In the third quarter to May 3, retail sales and profits were down at flagship UK division.
There’s little reason to think things will have improved much since. BRC data on Tuesday showed that shoppers were still shying away from big-ticket purchases, although the garden category was better compared with last June, when much of Britain was under water.
You can pick up Kingfisher shares for the price of a couple of screws in B&Q. Worth less than a pound, the lowly rating is symptomatic of the fall from grace of one of the UK’s most groundbreaking and successful retail businesses.
But the roof is not quite falling in on Kingfisher. Compared with rivals – notably Homebase – B&Q has better weathered market-driven travails. And Cheshire’s fledgling improvement programme should turn the group into a leaner, keener retail machine.
There are signs that, certainly at present valuations, the City is warming to Kingfisher. ING, for instance, likes the potential for self-help, evidence of cultural change such as improved return on investment and international prospects.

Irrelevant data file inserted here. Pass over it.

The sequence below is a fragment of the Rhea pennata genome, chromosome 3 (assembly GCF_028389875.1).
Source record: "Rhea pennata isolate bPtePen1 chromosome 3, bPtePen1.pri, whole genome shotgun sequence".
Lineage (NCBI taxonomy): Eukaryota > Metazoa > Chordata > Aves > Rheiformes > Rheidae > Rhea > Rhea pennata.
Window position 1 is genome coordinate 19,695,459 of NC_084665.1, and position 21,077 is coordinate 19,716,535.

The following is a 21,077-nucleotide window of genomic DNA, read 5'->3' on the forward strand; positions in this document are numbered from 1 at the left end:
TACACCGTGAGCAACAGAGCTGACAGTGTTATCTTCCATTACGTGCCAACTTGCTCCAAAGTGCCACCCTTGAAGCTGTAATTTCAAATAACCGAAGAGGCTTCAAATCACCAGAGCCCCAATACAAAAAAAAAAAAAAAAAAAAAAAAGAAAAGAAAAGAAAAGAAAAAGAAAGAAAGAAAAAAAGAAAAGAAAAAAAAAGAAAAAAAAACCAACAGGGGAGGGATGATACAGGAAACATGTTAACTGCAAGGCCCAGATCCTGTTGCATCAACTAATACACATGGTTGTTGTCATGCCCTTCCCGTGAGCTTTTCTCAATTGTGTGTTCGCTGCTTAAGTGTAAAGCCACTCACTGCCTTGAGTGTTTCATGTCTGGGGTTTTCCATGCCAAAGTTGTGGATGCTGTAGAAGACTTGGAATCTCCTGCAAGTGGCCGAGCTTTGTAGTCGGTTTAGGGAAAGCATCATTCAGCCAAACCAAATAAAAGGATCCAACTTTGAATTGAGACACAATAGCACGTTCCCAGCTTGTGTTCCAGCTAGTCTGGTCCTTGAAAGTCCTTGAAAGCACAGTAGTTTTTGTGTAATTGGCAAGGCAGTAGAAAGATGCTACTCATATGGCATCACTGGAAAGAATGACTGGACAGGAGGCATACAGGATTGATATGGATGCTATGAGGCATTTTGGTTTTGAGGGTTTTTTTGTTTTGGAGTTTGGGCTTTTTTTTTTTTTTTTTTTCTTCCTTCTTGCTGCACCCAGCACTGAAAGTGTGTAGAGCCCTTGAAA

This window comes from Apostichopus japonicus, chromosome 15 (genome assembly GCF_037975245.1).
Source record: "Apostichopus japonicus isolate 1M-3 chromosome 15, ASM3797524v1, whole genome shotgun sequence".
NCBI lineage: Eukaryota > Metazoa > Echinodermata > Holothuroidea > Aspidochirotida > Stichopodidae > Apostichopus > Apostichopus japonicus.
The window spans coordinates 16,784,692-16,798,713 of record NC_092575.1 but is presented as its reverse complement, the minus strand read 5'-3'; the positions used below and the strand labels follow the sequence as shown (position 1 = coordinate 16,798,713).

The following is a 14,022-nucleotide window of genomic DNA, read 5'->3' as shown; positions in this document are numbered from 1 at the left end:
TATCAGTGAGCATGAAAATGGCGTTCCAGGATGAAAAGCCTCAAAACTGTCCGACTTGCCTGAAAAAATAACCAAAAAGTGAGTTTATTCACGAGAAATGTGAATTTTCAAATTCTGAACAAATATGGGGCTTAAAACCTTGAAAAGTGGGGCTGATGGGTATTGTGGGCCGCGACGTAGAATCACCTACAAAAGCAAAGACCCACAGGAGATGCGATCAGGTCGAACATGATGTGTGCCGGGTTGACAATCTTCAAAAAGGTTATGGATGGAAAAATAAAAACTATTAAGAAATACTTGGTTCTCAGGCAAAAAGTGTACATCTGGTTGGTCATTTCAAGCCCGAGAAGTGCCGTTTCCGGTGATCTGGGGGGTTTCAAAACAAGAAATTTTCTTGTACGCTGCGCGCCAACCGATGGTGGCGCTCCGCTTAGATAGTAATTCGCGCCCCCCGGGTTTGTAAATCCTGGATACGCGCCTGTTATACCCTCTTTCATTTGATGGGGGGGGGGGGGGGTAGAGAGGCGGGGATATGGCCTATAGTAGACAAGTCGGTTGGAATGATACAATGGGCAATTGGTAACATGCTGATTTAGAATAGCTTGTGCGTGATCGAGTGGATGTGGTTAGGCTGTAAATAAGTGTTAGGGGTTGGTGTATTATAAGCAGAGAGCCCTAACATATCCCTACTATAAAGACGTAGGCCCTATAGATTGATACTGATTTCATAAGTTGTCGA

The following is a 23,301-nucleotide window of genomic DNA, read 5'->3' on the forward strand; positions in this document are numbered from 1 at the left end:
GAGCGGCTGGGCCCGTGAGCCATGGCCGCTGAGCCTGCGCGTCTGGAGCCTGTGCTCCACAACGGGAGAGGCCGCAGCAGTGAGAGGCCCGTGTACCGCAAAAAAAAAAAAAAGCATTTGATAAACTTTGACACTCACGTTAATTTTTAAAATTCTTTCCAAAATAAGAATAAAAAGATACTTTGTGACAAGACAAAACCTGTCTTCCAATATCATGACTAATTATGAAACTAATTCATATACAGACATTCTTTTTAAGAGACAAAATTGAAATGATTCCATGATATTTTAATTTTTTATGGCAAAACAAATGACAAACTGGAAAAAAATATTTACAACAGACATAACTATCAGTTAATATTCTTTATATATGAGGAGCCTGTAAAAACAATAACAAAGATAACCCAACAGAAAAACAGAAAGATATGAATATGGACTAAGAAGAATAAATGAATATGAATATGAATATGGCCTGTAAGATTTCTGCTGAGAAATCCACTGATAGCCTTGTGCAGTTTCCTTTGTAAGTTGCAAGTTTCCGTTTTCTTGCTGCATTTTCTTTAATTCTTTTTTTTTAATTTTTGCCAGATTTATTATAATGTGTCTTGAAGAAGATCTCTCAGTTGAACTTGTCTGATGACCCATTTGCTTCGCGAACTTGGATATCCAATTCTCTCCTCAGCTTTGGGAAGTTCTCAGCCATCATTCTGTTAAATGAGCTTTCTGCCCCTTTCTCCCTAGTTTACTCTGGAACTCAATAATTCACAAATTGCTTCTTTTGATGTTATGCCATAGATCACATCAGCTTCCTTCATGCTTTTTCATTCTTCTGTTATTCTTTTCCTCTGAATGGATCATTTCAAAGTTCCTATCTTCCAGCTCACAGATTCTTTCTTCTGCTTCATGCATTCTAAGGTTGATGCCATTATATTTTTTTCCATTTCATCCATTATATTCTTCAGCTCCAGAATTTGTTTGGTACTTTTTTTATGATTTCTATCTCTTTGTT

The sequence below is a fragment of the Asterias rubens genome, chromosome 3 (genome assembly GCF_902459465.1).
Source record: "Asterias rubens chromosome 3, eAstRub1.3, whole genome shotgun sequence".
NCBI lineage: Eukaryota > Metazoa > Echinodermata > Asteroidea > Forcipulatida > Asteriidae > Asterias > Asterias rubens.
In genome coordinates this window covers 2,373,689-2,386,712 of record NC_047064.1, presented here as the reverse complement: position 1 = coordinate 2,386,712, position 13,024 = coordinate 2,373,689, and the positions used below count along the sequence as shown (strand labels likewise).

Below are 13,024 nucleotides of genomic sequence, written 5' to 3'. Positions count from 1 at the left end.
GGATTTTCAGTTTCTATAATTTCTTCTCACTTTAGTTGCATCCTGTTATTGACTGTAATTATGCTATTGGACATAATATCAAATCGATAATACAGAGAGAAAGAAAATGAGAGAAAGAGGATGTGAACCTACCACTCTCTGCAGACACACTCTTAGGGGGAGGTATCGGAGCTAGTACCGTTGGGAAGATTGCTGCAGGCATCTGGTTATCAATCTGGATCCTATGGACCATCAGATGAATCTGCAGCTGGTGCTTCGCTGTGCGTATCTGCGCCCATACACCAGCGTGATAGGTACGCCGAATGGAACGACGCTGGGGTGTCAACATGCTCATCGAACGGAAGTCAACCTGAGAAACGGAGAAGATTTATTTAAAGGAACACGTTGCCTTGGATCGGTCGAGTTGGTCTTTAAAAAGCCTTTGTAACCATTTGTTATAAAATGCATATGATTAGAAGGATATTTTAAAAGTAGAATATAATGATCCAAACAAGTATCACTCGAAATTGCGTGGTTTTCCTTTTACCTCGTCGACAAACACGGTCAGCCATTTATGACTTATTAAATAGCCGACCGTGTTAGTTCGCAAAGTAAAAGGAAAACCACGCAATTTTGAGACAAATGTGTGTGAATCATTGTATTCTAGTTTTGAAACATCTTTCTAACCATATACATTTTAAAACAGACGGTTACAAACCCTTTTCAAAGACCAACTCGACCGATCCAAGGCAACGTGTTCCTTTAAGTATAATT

Other than trading insights, interest next week is likely to be in progress on completing the turnaround team. The roles left to fill are for a new group finance director and a head of what Kingfisher dully describes as “other international”.
In fact, other international could be one of the most interesting areas in future. Poland is going well. Russia and Turkey are smaller but growing fast and about 20 per cent of capital expenditure will be devoted to expanding in Eastern Europe.
There might also be a few disposals, such as Castorama Italy, which has property assets of£390 million, or the minority stake in German retailer Hornbach.
Ongoing UK difficulties may continue to depress the shares but, longer term, Kingfisher could yet deliver value.
Not a pretty picture
David Adams is retail’s very own Sisyphus. No sooner does it look as if he’s almost rolled Jessops to the top of the hill than it tumbles back down again.
He’s put in a sterling effort and made progress, but you have to wonder if Jessops will ultimately be a heroic failure.
George MacDonald is deputy editor of Retail Week